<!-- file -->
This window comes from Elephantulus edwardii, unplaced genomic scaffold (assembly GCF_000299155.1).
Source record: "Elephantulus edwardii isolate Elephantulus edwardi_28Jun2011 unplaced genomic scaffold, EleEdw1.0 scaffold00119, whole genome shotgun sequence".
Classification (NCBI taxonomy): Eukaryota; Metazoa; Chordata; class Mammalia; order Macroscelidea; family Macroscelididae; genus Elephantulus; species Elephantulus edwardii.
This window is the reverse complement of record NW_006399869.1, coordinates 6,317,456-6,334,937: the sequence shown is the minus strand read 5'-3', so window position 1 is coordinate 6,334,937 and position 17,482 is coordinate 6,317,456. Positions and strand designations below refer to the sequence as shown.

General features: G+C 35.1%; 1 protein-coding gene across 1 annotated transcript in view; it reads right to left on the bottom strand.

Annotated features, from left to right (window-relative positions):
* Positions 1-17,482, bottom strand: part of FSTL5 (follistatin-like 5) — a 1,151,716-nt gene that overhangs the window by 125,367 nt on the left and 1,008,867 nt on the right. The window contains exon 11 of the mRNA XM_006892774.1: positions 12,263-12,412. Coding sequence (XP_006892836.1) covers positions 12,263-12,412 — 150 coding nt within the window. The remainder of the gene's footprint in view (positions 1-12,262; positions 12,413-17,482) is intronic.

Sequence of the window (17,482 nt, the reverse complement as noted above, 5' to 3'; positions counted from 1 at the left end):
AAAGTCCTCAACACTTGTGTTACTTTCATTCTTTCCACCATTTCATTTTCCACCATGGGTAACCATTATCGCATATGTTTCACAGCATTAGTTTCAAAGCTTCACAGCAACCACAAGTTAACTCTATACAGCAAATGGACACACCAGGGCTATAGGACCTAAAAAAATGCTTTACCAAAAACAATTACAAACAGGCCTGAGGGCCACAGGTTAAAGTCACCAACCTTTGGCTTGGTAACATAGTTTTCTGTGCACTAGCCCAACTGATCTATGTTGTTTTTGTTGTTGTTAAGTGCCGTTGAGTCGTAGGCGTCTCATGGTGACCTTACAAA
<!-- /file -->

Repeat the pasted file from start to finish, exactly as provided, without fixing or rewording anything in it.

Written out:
This window comes from Elephantulus edwardii, unplaced genomic scaffold (assembly GCF_000299155.1).
Source record: "Elephantulus edwardii isolate Elephantulus edwardi_28Jun2011 unplaced genomic scaffold, EleEdw1.0 scaffold00119, whole genome shotgun sequence".
Classification (NCBI taxonomy): Eukaryota; Metazoa; Chordata; class Mammalia; order Macroscelidea; family Macroscelididae; genus Elephantulus; species Elephantulus edwardii.
This window is the reverse complement of record NW_006399869.1, coordinates 6,317,456-6,334,937: the sequence shown is the minus strand read 5'-3', so window position 1 is coordinate 6,334,937 and position 17,482 is coordinate 6,317,456. Positions and strand designations below refer to the sequence as shown.

General features: G+C 35.1%; 1 protein-coding gene across 1 annotated transcript in view; it reads right to left on the bottom strand.

Annotated features, from left to right (window-relative positions):
* Positions 1-17,482, bottom strand: part of FSTL5 (follistatin-like 5) — a 1,151,716-nt gene that overhangs the window by 125,367 nt on the left and 1,008,867 nt on the right. The window contains exon 11 of the mRNA XM_006892774.1: positions 12,263-12,412. Coding sequence (XP_006892836.1) covers positions 12,263-12,412 — 150 coding nt within the window. The remainder of the gene's footprint in view (positions 1-12,262; positions 12,413-17,482) is intronic.

Sequence of the window (17,482 nt, the reverse complement as noted above, 5' to 3'; positions counted from 1 at the left end):
AAAGTCCTCAACACTTGTGTTACTTTCATTCTTTCCACCATTTCATTTTCCACCATGGGTAACCATTATCGCATATGTTTCACAGCATTAGTTTCAAAGCTTCACAGCAACCACAAGTTAACTCTATACAGCAAATGGACACACCAGGGCTATAGGACCTAAAAAAATGCTTTACCAAAAACAATTACAAACAGGCCTGAGGGCCACAGGTTAAAGTCACCAACCTTTGGCTTGGTAACATAGTTTTCTGTGCACTAGCCCAACTGATCTATGTTGTTTTTGTTGTTGTTAAGTGCCGTTGAGTCGTAGGCGTCTCATGGTGACCTTACAAA